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I'm sorry to hear about your female. This is very common with wild caughts of species like this that come in gravid and are not sold soon enough for someone to give them proper husbandry and a place to lay. I'm glad she was able to finally lay and hopefully she will be able to have her offspring survive as the eggs look to be in good shape.

As for incubation, I would model it off the Willsii as Petteri would be from a much warmer climate. Petteri are native to Joffreville which is northern Madagascar and living in close proximity of panther chameleons so their incubation temps for both summer and winter I would believe to be much warmer. I'm sure Jeremy can help with this as I know he has a clutch of willsii currently incubating.

As for age Jeremy, I have to disagree. I haven't see a small furcifer species live much past 3 years so I would be willing to bet the bifidus are no different and their life span is only 2-4 years under ideal conditions.
I completly agree with Nick about the life span.
Furcifer Bifidus is close releated to othes small sized furcifer species like Minor,petteri and willsii.
I worked with all 3 species and females rarely get up to 4 years specialy after laying several clutches.
Males can get maybe 1 or 2 extra years but thats it.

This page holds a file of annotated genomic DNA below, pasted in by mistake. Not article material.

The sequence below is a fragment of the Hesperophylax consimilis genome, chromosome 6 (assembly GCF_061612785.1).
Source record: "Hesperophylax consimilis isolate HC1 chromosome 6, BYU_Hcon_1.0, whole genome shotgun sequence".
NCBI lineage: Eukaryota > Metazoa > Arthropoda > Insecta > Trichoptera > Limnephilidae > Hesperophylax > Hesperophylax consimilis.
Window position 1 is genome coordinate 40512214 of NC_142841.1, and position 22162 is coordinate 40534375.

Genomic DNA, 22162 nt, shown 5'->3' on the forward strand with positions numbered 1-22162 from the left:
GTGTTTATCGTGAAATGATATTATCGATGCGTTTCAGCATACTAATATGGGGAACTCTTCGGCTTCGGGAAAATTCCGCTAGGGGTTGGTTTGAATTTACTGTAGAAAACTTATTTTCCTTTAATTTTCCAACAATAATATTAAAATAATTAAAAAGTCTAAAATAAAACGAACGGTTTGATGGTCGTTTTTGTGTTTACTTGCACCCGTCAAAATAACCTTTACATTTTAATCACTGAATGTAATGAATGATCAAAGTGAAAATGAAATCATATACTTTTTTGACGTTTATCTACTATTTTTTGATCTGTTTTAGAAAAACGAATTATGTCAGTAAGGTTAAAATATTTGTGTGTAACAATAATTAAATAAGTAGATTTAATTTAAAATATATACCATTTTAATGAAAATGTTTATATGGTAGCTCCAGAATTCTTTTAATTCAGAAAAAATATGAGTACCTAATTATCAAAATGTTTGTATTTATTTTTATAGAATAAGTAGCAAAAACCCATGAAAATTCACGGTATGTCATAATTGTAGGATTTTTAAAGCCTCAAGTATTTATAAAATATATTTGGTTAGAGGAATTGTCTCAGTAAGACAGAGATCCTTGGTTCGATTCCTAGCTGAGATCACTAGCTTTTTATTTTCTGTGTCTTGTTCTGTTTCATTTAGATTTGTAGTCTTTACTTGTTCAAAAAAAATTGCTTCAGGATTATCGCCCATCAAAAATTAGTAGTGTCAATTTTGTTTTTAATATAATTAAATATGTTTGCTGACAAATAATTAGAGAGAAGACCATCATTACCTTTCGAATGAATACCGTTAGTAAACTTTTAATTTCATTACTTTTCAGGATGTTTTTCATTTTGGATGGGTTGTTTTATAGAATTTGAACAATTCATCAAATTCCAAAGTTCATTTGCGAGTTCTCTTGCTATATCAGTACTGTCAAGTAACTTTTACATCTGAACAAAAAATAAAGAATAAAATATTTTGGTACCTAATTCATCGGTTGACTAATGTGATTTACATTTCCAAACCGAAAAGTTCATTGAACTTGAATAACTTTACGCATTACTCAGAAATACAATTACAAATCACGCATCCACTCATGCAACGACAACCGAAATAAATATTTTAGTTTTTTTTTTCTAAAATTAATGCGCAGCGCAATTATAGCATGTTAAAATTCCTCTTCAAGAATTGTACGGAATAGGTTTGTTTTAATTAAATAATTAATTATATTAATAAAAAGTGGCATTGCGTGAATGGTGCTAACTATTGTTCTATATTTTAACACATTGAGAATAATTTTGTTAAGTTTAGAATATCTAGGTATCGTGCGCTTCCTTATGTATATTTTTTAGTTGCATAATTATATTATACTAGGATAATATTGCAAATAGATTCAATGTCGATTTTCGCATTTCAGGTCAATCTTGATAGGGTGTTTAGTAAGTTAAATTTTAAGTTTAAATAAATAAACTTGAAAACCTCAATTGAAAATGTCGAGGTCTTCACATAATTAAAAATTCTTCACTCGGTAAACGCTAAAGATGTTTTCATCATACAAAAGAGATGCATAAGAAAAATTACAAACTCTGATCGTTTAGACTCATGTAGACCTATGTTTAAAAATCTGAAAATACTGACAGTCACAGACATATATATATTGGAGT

Jeremy,12 years of age is only reached by the big slow growing Calumma species like Parsons and globifer.
 

Motherlode Chameleon

Chameleon Enthusiast
I completly agree with Nick about the life span.
Furcifer Bifidus is close releated to othes small sized furcifer species like Minor,petteri and willsii.
I worked with all 3 species and females rarely get up to 4 years specialy after laying several clutches.
Males can get maybe 1 or 2 extra years but thats it.
Jeremy,12 years of age is only reached by the big slow growing Calumma species like Parsons and globifer.
Jurgen

I would probably somewhat normally concur with you and Nick about this estimate of age for Furcifer willsii and Furcifer petteri. However there is a known case from a credible sources from the CIN in Southern California that Furcifer willsii males can live much longer, allegedly 8 years plus. With the new imports we are going to see if that is accurate.

However I think even without the standard small Furcifer species life expectancy 3-5 years such as known Furcifer lateralis or Furcifer campani. I think the larger Furcifer bifidus has the prospects to live a much longer life than all the smaller as stated earlier Furcifer species such as Furcifer petteri or Furcifer willsii.

Best Regards
Jeremy A. Rich